Pro-refugee German politicians receive death threats

Pro-refugee German politicians receive death threats

PanARMENIAN.Net - A death threat was sent to Cologne Mayor Henriette Reker, police confirmed on Wednesday, June 19 just weeks after a German politician was murdered in what authorities believe was a "right-wing extremist" attack, Deutsche Welle reports.

Police in the western German city told the mass-circulation Bild newspaper that the threatening note is believed to have been sent by someone active in the right-wing extremist scene.

It is not yet clear whether the threats are connected to the shooting of Kassel regional president Walter Lübcke, who was killed in early June in what appeared to be an execution-style assassination.

While campaigning in 2015, Reker suffered serious injuries when she was stabbed by a right-wing extremist wielding a hunting knife. The attacker said he targeted Reker because of her pro-refugee stance.

The case is now being handled by investigators in Berlin, as several German politicians have also recently received death threats.

According to local public broadcaster WDR, one of the other politicians targeted was Andreas Hollstein, the mayor of the western town of Altena.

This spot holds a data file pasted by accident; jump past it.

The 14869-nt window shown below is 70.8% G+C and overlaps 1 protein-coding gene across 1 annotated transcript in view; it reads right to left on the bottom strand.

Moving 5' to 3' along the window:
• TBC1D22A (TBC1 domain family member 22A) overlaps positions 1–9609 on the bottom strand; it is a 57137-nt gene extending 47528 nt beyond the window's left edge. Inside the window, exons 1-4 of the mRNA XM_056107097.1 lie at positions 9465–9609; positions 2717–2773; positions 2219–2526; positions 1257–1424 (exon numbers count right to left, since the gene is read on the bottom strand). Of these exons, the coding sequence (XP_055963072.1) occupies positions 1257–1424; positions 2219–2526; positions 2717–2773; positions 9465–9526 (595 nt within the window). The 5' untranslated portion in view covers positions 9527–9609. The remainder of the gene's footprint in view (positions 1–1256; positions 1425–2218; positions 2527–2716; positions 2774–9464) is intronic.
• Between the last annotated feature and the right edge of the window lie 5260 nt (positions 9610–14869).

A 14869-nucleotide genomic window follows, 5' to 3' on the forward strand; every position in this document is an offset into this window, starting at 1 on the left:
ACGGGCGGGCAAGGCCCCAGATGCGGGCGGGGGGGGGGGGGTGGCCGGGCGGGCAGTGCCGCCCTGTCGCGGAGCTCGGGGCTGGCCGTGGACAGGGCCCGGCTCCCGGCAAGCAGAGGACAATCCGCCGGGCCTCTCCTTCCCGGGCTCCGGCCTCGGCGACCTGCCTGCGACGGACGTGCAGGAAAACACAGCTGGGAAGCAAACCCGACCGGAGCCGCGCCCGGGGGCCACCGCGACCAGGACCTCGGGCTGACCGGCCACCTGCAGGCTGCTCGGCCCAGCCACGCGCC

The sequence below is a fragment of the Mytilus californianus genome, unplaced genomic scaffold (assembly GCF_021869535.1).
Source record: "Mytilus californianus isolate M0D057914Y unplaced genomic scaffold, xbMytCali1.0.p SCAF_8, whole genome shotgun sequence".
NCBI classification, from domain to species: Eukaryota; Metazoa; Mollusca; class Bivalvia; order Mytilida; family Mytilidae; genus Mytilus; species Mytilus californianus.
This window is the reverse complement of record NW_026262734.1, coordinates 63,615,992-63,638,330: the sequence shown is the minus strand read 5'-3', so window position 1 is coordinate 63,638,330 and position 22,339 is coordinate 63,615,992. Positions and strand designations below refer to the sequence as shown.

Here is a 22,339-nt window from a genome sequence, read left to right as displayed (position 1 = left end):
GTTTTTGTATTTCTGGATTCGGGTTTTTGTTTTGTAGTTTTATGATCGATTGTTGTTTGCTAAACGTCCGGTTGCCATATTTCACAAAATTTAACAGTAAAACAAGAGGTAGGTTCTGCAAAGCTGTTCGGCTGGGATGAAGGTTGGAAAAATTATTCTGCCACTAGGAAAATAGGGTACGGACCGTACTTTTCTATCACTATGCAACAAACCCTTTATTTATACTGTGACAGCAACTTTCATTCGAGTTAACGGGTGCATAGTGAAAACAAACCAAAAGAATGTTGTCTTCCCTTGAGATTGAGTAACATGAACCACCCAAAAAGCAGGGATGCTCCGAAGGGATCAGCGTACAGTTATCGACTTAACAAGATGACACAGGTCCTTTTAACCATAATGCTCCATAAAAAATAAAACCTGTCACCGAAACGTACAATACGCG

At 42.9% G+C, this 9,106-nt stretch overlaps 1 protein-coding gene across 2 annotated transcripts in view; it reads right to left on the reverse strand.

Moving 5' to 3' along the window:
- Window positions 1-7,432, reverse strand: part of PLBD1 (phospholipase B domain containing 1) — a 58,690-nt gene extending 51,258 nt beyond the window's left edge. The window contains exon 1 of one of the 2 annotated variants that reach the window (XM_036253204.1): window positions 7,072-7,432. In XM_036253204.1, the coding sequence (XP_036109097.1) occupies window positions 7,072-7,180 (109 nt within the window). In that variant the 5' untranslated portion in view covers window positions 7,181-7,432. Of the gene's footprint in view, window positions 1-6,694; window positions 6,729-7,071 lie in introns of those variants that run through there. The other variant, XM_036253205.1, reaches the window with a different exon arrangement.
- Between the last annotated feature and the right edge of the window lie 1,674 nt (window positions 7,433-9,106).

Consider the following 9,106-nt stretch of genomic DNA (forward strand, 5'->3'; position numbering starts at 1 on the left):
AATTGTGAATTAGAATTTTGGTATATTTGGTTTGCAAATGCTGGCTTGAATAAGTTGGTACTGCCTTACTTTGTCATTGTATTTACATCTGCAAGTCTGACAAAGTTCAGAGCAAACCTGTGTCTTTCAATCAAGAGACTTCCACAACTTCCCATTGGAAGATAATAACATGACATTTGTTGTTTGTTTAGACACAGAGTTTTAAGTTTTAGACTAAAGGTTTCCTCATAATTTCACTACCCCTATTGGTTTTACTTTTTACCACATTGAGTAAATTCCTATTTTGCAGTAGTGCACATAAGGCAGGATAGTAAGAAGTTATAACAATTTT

Like Reker, Hollstein was also stabbed, in 2017, by a man who shouted anti-migrant remarks before slashing the politician's neck with a knife in a kebab shop.

The recent killing of Lübcke, who was also known for his support of German Chancellor Angela Merkel's refugee policies, has raised fears about right-wing extremism in Germany. A suspect who is believed to be an extreme-right sympathizer is currently in custody over the killing.

 Top stories
A spokesperson, said a doctor gave her a vaccination on Friday, then tested positive for the virus shortly after.
Czechs and foreign nationals with permanent or long-term residence will not be allowed to leave the country.
Ravindra Gupta said the new test results were "even more remarkable" and likely demonstrated the patient was cured.
The company got its first break with a contract to build code-making machines for U.S. troops during World War II.
Partner news